Natural Community

Branch River is considered a Cool-Cold Headwater, Warm Headwater, Macroinvertebrate, COOL-Warm Headwater under the state's Natural Community Determinations.

Natural communities (stream and lake natural communities) represent model resultsand DNR staff valiation processes that confirm or update predicted conditions based on flow and temperature modeling from historic and current landscape features and related variables. Predicated flow and temperatures for waters are associated predicated fish assemblages (communities). Biologists evaluate the model results against current survey data to determine if the modeled results are corect and whether biological indicators show water quaity degradation. This analysis is a core component of the state's resource management framework. Wisconsin's Riverine Natural Communities.

Cool (Warm-Transition) Headwaters are small, sometimes intermittent streams with cool to warm summer temperatures. Coldwater fishes are uncommon to absent, transitional fishes are abundant to common, and warm water fishes are common to uncommon. Headwater species are abundant to common, mainstem species are common to absent, and river species are absent.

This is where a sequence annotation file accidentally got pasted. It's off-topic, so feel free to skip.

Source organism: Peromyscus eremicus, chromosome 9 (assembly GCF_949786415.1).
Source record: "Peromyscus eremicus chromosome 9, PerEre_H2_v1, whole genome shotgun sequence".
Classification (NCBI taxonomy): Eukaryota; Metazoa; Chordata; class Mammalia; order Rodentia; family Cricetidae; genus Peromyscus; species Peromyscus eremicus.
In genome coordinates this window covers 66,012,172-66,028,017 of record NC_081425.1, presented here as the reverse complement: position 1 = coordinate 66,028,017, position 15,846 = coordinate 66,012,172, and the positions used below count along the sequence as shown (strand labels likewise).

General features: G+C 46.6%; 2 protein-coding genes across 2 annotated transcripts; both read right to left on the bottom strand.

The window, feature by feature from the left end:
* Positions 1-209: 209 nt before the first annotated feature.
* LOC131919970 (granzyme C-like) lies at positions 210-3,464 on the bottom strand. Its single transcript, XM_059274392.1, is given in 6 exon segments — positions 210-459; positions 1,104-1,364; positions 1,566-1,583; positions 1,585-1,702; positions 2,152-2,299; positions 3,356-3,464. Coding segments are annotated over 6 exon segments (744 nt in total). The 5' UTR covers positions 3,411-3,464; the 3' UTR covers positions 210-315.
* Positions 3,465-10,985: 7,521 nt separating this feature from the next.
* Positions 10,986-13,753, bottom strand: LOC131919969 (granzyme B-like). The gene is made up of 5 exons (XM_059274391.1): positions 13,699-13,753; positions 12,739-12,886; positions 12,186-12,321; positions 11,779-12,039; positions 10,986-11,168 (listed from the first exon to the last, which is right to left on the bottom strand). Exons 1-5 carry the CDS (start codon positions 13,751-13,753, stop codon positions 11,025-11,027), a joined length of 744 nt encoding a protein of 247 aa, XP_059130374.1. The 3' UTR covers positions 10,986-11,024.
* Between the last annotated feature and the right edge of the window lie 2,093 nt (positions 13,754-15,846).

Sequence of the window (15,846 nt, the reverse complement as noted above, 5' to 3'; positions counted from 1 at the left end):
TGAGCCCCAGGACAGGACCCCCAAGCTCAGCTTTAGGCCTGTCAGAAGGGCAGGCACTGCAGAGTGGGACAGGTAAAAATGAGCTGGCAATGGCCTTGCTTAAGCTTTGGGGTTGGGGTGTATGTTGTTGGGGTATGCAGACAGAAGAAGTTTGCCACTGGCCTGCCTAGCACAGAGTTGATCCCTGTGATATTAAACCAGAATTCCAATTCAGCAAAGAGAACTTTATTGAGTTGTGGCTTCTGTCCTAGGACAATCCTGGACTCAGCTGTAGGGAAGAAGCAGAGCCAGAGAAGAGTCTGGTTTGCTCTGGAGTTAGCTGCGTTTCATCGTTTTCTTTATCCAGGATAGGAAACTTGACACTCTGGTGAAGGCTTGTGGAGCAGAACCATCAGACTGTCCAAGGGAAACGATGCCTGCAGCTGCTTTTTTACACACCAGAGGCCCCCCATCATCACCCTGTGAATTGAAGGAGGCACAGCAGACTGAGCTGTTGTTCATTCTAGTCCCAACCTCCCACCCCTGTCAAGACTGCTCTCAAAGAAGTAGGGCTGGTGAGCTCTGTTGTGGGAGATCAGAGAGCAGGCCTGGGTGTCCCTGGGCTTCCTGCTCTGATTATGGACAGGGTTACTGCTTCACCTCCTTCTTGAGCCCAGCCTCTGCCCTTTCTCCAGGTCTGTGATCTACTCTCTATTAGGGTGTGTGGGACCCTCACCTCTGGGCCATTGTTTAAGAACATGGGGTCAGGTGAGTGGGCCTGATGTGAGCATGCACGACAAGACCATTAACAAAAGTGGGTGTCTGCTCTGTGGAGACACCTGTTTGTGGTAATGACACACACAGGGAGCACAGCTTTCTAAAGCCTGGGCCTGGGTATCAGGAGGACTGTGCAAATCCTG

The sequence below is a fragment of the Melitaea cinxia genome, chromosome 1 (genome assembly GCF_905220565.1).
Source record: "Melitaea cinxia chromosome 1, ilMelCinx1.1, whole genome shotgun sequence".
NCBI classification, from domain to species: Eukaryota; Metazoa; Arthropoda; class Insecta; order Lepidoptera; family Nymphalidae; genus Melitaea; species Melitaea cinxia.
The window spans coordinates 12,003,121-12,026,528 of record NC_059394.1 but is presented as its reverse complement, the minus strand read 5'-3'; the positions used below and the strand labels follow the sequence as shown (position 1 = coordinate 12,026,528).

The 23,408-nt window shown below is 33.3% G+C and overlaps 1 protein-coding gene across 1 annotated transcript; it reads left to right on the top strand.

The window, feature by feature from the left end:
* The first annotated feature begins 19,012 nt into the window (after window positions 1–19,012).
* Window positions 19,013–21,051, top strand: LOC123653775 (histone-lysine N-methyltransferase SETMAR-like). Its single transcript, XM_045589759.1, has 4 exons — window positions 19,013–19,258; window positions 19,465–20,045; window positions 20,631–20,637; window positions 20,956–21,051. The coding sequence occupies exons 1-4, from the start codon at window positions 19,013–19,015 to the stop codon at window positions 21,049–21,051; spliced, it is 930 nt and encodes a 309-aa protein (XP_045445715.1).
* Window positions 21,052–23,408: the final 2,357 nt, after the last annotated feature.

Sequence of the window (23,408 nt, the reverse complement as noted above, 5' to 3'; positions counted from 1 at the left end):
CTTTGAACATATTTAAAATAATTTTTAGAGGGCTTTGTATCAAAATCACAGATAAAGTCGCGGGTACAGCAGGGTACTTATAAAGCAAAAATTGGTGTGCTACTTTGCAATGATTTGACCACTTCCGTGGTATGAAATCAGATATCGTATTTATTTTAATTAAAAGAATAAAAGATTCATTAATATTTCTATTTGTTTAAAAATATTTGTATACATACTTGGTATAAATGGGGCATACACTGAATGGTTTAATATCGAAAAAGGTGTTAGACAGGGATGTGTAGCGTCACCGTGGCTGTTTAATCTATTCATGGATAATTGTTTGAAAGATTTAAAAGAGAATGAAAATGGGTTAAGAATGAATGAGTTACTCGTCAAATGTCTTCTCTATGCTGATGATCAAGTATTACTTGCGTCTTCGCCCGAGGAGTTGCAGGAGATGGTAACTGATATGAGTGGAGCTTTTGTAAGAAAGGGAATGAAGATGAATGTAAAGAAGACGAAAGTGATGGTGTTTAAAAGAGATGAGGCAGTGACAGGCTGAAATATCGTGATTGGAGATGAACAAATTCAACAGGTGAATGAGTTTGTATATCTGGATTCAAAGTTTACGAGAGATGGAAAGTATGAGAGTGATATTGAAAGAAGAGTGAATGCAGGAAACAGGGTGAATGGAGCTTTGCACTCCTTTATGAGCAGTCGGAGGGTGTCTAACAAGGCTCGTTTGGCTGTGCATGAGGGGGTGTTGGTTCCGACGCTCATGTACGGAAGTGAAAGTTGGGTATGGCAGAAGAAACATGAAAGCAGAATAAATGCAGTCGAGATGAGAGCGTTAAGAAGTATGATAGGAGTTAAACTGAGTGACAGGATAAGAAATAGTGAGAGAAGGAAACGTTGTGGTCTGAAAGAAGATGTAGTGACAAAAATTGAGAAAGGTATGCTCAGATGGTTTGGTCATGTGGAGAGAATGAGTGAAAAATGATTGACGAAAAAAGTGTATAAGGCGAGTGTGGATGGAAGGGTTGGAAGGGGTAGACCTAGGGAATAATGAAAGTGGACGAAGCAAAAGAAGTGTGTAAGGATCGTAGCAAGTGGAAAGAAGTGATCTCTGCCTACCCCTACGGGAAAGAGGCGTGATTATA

Warm Headwaters are small, usually intermittent streams with warm summer temperatures. Coldwater fishes are absent, transitional fishes are common to uncommon, and warm water fishes are abundant to common. Headwater species are abundant to common, mainstem species are common to absent, and river species are absent.

Cool (Cold-Transition) Headwaters are small, usually perennial streams with cold to cool summer temperatures. Coldwater fishes are common to uncommon (<10 per 100 m), transitional fishes are abundant to common, and warm water fishes are uncommon to absent. Headwater species are abundant to common, mainstem species are common to absent, and river species are absent.

Fish Stocking